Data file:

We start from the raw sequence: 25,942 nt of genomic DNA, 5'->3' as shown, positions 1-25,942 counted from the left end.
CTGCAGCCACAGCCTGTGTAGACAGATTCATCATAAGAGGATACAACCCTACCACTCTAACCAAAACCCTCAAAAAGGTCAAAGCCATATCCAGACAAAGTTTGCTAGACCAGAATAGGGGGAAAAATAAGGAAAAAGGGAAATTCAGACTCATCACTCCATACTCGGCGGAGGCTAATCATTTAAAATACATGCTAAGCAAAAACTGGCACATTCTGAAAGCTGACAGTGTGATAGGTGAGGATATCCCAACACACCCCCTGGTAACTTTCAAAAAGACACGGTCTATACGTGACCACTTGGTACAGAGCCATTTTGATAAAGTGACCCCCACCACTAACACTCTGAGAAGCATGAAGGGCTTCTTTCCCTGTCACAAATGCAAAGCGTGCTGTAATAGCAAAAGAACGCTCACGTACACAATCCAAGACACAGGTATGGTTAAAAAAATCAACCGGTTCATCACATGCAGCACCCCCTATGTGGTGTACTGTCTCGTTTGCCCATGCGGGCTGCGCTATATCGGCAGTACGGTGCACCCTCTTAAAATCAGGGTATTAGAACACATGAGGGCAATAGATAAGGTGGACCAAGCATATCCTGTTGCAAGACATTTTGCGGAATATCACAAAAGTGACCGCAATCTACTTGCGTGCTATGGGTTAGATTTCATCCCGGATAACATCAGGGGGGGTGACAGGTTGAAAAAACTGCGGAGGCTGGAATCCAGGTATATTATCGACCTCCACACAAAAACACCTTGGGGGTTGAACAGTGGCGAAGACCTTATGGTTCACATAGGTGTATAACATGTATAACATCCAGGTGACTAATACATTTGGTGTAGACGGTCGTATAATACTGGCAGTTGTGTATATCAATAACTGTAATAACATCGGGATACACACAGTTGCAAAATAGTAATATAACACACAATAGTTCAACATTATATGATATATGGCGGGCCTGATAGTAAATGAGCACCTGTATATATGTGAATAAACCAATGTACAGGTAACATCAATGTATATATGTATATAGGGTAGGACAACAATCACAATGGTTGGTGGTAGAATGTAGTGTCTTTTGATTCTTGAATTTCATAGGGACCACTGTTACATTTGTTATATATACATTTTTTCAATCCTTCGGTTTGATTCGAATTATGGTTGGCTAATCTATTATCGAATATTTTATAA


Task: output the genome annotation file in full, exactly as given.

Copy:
We start from the raw sequence: 25,942 nt of genomic DNA, 5'->3' as shown, positions 1-25,942 counted from the left end.
CTGCAGCCACAGCCTGTGTAGACAGATTCATCATAAGAGGATACAACCCTACCACTCTAACCAAAACCCTCAAAAAGGTCAAAGCCATATCCAGACAAAGTTTGCTAGACCAGAATAGGGGGAAAAATAAGGAAAAAGGGAAATTCAGACTCATCACTCCATACTCGGCGGAGGCTAATCATTTAAAATACATGCTAAGCAAAAACTGGCACATTCTGAAAGCTGACAGTGTGATAGGTGAGGATATCCCAACACACCCCCTGGTAACTTTCAAAAAGACACGGTCTATACGTGACCACTTGGTACAGAGCCATTTTGATAAAGTGACCCCCACCACTAACACTCTGAGAAGCATGAAGGGCTTCTTTCCCTGTCACAAATGCAAAGCGTGCTGTAATAGCAAAAGAACGCTCACGTACACAATCCAAGACACAGGTATGGTTAAAAAAATCAACCGGTTCATCACATGCAGCACCCCCTATGTGGTGTACTGTCTCGTTTGCCCATGCGGGCTGCGCTATATCGGCAGTACGGTGCACCCTCTTAAAATCAGGGTATTAGAACACATGAGGGCAATAGATAAGGTGGACCAAGCATATCCTGTTGCAAGACATTTTGCGGAATATCACAAAAGTGACCGCAATCTACTTGCGTGCTATGGGTTAGATTTCATCCCGGATAACATCAGGGGGGGTGACAGGTTGAAAAAACTGCGGAGGCTGGAATCCAGGTATATTATCGACCTCCACACAAAAACACCTTGGGGGTTGAACAGTGGCGAAGACCTTATGGTTCACATAGGTGTATAACATGTATAACATCCAGGTGACTAATACATTTGGTGTAGACGGTCGTATAATACTGGCAGTTGTGTATATCAATAACTGTAATAACATCGGGATACACACAGTTGCAAAATAGTAATATAACACACAATAGTTCAACATTATATGATATATGGCGGGCCTGATAGTAAATGAGCACCTGTATATATGTGAATAAACCAATGTACAGGTAACATCAATGTATATATGTATATAGGGTAGGACAACAATCACAATGGTTGGTGGTAGAATGTAGTGTCTTTTGATTCTTGAATTTCATAGGGACCACTGTTACATTTGTTATATATACATTTTTTCAATCCTTCGGTTTGATTCGAATTATGGTTGGCTAATCTATTATCGAATATTTTATAA